The Power of the Inhabited Protagonist

I find this news piece on fascinating, and not just because of the post I wrote about baptism in Bioshock Infinite:

[O]ne could argue that the game has justifiable reasons for forcing players to accept baptism…but that doesn’t make the scene any less uncomfortable for some, like Breen Malmberg—a gamer and a Christian.

“As baptism of the Holy spirit is at the center of Christianity – of which I am a devout believer – I am basically being forced to make a choice between committing extreme blasphemy by my actions in choosing to accept this ‘choice’ or forced to quit playing the game before it even really starts,” Malmberg explained to Kotaku.

Apparently the idea offended him so much that he stopped playing and demanded a refund.  What is interesting here is the extent to which the narrative has succeeded in creating a second person narrative.  I’ve written before that:

Interactive narratives that utilize the combination of first-person perspectives and silent protagonists… radically deny characterization and individuation to create a protagonist that has no distinctiveness from the consuming subject, whom the consuming subject is invited to inhabit. The consumer becomes the protagonist, or the protagonist becomes the consumer. These two narrative techniques, then, are powerful rhetorical devices that in effect create a second person narration.

The protagonist in Bioshock Infinite is not even a silent protagonist: he has a voice and a face (barely defined, but a visible face nonetheless), a gender, ethnicity, history, etc.  Nevertheless, the consumer in this case seems to have completely inhabited the protagonist, and feels that actions the protagonist takes are his own actions, to the extent that he is afraid of committing blasphemy simply by consuming this narrative.  This is a radical departure from other forms of narrative consumption:  it is hard to imagine this reaction from reading a book.

The work, then, seems to have completely succeeded in creating a second person narrative.  The language used in the article is also suggestive: the game  “forc[es] players to accept baptism,” rather than the protagonist.  This language, which those who follow the gaming press will recognize as commonplace, underscores the extent to which these narratives routinely succeed in convincing consumers to completely inhabit their protagonists.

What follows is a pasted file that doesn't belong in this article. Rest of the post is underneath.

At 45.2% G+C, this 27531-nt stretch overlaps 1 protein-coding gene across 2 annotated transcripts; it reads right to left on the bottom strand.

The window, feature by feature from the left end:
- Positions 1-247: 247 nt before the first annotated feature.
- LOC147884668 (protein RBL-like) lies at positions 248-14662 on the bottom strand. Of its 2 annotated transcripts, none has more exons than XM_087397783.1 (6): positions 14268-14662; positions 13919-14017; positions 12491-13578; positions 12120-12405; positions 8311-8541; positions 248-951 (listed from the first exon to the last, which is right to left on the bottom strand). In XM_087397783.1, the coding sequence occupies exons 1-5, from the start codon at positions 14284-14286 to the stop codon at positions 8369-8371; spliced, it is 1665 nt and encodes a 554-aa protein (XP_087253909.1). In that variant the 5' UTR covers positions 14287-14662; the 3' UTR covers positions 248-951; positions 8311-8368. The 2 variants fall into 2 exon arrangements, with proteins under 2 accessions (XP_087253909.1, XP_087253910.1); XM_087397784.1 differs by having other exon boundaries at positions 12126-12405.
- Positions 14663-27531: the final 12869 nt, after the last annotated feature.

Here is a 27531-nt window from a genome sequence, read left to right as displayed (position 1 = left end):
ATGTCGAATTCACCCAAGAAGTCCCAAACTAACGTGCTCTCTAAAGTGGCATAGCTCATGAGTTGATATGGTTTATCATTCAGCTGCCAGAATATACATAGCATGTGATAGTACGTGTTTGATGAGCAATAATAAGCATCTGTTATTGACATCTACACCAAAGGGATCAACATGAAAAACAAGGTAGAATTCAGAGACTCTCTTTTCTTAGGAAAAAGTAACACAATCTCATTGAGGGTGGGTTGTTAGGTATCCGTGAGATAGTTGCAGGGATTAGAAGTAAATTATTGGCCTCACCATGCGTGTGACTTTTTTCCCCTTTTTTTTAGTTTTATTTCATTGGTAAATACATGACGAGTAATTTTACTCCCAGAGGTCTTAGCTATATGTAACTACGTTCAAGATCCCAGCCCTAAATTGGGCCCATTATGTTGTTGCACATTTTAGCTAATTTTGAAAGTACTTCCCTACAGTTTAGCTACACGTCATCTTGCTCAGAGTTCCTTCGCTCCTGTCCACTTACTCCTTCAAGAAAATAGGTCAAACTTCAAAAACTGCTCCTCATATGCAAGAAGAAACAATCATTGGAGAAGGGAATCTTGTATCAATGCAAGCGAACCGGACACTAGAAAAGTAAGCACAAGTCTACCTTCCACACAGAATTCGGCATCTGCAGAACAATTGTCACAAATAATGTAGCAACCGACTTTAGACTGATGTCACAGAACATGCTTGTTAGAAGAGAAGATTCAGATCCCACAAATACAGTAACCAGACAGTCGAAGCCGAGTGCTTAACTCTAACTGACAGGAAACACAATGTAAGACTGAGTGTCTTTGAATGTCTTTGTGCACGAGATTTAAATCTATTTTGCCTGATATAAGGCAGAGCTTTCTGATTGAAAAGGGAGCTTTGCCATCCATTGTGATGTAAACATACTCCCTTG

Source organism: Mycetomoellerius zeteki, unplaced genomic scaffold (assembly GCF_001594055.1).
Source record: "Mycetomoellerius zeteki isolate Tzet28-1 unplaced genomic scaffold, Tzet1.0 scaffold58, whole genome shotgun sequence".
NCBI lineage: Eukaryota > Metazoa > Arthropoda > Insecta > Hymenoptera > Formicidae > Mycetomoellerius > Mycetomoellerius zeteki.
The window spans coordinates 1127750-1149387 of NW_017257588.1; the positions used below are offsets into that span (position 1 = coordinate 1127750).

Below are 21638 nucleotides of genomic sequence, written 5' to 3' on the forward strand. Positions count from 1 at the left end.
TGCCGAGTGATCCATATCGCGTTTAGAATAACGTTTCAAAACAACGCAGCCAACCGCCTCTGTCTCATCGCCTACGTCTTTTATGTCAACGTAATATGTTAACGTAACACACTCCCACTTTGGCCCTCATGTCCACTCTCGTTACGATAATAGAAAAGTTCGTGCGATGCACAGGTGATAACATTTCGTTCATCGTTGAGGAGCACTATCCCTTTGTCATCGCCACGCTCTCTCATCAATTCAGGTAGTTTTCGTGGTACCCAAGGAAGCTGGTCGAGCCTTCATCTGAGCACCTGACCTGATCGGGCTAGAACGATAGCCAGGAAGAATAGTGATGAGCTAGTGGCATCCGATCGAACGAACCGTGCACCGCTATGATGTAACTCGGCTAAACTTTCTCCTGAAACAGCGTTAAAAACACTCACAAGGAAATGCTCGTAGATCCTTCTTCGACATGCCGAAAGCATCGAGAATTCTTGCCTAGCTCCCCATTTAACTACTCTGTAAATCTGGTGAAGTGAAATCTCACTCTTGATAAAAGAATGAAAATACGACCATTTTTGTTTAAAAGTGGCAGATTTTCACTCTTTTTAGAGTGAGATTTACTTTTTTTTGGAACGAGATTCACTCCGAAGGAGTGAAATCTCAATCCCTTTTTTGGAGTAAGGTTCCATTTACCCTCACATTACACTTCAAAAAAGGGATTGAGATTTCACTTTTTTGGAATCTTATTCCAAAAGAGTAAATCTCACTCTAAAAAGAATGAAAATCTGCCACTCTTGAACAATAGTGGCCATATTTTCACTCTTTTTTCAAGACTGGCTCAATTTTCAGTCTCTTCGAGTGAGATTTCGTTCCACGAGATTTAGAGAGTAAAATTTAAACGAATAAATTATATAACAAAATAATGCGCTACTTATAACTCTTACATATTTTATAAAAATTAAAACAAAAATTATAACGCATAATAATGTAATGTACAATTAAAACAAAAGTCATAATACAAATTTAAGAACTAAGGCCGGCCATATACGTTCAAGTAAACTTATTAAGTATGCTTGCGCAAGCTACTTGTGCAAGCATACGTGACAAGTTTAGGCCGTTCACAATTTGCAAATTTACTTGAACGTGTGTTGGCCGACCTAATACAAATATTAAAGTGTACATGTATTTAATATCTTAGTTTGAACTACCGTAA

Many of the comments are quite vitriolic (this is the internet, after all), but some make the point that Bioshock Infinite is a piece of art, and consuming it not the same as performing the actions it depicts oneself.  Also interesting is the response of one of the people the author surveyed for the article: “Its not like playing as Shepard in Mass Effect; I’m not being me, I’m Booker DeWitt.”

This person apparently cannot fully inhabit the protagonist of Bioshock Infinite, and does not accept it as a second person narrative. Booker DeWitt is not “me.” However he or she does accept Shepard, the protagonist of Mass Effect, as “me.”  Mass Effect is a second person narrative for this person, while Bioshock Infinite is not.

Why?  Shepherd also has a voice and is an individuated character.  Shepherd is visible on the screen unlike DeWitt, creating a degree of separation that first-person perspective does not.  Mass Effect allows more freedom of choice for its protagonist than Bioshock Infinite does, but Shepherd’s choices are still limited: the consumer cannot act with complete freedom.

Is it a matter of degree?  Does a certain amount of characterization or freedom limitation obstruct the consumer from inhabiting the protagonist, with the cutoff level varying for each consumer?  Another possibility is that the customization permitted in Mass Effect engenders a sense of ownership of the protagonist: Shepherd becomes a unique individual the consumer created.  Or perhaps the consumer here simply created a character in his or her own image so they could go through the narrative with a protagonist that is visually “me.”

Obviously these are questions that can’t be answered without some kind of survey, but it seems there may be an array of complex factors that determine whether consumers can fully inhabit the protagonists of interactive narratives.